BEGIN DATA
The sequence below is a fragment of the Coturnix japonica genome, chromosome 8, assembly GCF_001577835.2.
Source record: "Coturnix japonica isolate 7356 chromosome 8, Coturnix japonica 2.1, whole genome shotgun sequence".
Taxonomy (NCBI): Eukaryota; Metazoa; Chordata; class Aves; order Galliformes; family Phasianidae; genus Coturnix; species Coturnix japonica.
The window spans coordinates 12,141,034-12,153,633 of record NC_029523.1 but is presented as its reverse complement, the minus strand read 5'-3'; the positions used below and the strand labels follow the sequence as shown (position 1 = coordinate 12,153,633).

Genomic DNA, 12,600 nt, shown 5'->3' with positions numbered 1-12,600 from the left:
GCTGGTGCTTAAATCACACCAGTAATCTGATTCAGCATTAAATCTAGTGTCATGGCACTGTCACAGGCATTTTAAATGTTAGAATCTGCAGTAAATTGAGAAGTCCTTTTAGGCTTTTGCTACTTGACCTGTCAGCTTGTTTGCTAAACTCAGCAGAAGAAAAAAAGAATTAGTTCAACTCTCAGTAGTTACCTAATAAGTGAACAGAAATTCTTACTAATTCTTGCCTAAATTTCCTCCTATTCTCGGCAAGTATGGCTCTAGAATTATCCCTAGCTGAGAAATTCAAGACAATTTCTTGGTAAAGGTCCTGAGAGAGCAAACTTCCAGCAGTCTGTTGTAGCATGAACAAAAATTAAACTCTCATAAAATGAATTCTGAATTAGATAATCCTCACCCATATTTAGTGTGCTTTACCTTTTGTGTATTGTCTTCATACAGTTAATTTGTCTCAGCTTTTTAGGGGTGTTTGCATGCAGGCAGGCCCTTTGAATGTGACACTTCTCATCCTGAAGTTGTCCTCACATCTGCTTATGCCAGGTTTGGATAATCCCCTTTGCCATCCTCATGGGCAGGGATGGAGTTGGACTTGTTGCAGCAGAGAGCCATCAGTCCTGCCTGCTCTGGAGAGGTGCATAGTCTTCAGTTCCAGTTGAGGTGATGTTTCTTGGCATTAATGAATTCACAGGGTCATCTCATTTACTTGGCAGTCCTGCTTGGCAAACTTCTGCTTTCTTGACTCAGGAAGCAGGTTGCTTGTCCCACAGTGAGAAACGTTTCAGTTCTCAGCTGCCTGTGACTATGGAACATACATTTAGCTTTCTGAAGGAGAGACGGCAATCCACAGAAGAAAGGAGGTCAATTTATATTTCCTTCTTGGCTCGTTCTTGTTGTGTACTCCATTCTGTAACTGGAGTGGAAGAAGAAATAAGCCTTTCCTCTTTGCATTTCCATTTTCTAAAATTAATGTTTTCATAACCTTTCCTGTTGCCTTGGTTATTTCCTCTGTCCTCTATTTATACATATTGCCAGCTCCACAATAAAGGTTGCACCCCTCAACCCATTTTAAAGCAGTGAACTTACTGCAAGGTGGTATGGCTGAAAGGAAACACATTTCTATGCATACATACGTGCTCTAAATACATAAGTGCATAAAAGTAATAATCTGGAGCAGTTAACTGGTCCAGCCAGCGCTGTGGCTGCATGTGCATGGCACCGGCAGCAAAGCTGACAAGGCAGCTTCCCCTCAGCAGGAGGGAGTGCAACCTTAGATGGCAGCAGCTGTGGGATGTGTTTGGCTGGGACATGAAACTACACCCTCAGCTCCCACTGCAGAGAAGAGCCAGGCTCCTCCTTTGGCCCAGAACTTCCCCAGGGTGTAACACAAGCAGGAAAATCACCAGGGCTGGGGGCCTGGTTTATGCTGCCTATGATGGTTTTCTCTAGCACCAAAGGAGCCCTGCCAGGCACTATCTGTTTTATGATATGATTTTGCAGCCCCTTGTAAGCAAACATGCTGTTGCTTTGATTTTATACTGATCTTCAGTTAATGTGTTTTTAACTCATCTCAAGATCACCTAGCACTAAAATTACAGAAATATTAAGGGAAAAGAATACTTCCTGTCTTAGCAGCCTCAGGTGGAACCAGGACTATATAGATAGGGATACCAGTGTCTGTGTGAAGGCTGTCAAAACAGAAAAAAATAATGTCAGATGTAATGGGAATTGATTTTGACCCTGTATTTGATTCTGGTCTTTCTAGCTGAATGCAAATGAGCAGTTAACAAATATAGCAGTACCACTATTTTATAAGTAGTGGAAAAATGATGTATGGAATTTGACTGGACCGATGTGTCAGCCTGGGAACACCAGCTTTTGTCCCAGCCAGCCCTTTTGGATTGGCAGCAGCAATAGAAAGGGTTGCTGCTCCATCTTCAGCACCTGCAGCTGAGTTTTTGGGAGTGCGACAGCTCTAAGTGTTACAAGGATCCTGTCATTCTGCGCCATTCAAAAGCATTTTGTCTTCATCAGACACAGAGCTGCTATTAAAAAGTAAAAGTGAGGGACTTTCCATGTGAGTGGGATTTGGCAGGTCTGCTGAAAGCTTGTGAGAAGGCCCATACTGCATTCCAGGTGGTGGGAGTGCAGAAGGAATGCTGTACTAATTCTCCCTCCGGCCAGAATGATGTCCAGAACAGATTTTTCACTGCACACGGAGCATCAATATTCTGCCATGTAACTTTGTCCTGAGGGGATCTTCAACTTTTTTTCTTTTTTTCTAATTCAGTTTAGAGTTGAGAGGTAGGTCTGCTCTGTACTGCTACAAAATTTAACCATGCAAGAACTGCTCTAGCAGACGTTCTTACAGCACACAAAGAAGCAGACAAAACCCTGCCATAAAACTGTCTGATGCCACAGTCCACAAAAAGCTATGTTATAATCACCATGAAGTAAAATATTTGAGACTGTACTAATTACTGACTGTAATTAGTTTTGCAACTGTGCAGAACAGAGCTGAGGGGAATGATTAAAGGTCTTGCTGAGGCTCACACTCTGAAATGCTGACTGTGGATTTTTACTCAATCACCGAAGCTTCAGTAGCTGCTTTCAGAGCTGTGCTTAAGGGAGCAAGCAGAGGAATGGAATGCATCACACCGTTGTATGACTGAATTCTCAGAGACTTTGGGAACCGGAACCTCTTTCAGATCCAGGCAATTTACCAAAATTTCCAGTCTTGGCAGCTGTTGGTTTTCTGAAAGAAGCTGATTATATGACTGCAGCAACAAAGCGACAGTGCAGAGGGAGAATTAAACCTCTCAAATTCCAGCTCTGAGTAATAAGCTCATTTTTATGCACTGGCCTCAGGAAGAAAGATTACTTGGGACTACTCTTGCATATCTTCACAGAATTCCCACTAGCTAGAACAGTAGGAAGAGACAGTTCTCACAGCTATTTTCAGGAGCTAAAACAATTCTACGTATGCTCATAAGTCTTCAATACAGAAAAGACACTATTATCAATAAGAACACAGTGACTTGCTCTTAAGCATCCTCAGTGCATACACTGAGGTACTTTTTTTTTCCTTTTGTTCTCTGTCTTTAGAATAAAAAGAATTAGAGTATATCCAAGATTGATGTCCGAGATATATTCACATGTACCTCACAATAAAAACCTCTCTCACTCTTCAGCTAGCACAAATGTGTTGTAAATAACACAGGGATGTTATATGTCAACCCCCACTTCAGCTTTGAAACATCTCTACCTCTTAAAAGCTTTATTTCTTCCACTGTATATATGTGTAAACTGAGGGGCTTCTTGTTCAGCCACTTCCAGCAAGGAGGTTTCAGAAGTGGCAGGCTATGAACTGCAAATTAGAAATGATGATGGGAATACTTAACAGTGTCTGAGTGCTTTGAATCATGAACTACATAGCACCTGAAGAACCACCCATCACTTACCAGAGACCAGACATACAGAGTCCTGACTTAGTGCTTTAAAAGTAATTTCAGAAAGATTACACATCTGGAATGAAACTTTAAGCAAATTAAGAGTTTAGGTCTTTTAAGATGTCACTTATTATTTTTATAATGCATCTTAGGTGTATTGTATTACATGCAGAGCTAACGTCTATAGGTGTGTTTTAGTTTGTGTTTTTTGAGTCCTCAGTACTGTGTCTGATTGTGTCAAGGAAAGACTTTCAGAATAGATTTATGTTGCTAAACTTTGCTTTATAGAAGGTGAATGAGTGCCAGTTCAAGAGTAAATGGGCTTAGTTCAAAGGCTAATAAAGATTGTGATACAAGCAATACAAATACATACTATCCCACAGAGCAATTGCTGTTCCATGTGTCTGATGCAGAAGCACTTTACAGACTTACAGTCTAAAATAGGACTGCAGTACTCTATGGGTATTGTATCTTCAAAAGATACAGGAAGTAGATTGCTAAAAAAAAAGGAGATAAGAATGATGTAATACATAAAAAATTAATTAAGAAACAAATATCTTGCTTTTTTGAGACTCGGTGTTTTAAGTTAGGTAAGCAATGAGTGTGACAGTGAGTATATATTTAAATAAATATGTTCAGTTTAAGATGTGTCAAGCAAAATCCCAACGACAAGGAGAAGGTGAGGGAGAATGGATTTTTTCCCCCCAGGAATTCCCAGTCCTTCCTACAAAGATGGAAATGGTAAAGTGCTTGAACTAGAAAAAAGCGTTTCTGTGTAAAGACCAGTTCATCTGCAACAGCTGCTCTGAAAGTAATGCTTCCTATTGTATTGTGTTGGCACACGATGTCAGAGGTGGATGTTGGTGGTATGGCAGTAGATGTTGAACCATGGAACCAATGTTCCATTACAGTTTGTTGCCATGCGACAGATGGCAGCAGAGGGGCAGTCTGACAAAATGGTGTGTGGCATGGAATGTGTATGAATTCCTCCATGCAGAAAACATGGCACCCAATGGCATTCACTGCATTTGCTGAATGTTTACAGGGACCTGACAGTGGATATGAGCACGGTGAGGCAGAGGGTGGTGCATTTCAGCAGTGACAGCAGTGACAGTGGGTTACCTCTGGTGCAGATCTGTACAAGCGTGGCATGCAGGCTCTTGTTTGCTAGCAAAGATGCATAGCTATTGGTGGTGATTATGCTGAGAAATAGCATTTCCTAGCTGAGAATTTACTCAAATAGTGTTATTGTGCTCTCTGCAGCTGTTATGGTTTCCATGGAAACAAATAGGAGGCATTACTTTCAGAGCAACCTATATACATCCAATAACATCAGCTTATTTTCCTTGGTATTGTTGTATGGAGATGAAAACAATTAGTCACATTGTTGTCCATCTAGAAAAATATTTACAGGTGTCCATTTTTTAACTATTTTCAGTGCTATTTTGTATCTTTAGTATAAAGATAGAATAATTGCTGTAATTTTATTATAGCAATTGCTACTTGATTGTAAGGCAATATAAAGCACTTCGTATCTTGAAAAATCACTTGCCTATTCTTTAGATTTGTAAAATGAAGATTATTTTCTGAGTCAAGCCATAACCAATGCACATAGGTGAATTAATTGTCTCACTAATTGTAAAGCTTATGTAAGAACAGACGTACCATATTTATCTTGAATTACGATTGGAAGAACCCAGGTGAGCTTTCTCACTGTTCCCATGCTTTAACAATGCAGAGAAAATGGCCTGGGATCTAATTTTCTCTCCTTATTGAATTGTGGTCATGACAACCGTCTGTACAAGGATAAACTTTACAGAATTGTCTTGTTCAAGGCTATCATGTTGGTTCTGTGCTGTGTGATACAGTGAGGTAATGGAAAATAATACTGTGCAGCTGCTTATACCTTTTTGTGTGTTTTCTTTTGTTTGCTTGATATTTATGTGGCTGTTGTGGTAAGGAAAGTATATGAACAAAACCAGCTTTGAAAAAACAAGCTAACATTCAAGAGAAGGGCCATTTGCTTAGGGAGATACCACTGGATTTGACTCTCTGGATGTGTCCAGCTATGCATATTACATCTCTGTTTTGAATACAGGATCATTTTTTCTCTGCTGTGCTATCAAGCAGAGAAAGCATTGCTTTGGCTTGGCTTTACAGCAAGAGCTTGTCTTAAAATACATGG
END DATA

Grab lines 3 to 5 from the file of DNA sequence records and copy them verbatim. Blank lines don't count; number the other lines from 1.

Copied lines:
Taxonomy (NCBI): Eukaryota; Metazoa; Chordata; class Aves; order Galliformes; family Phasianidae; genus Coturnix; species Coturnix japonica.
The window spans coordinates 12,141,034-12,153,633 of record NC_029523.1 but is presented as its reverse complement, the minus strand read 5'-3'; the positions used below and the strand labels follow the sequence as shown (position 1 = coordinate 12,153,633).

Genomic DNA, 12,600 nt, shown 5'->3' with positions numbered 1-12,600 from the left: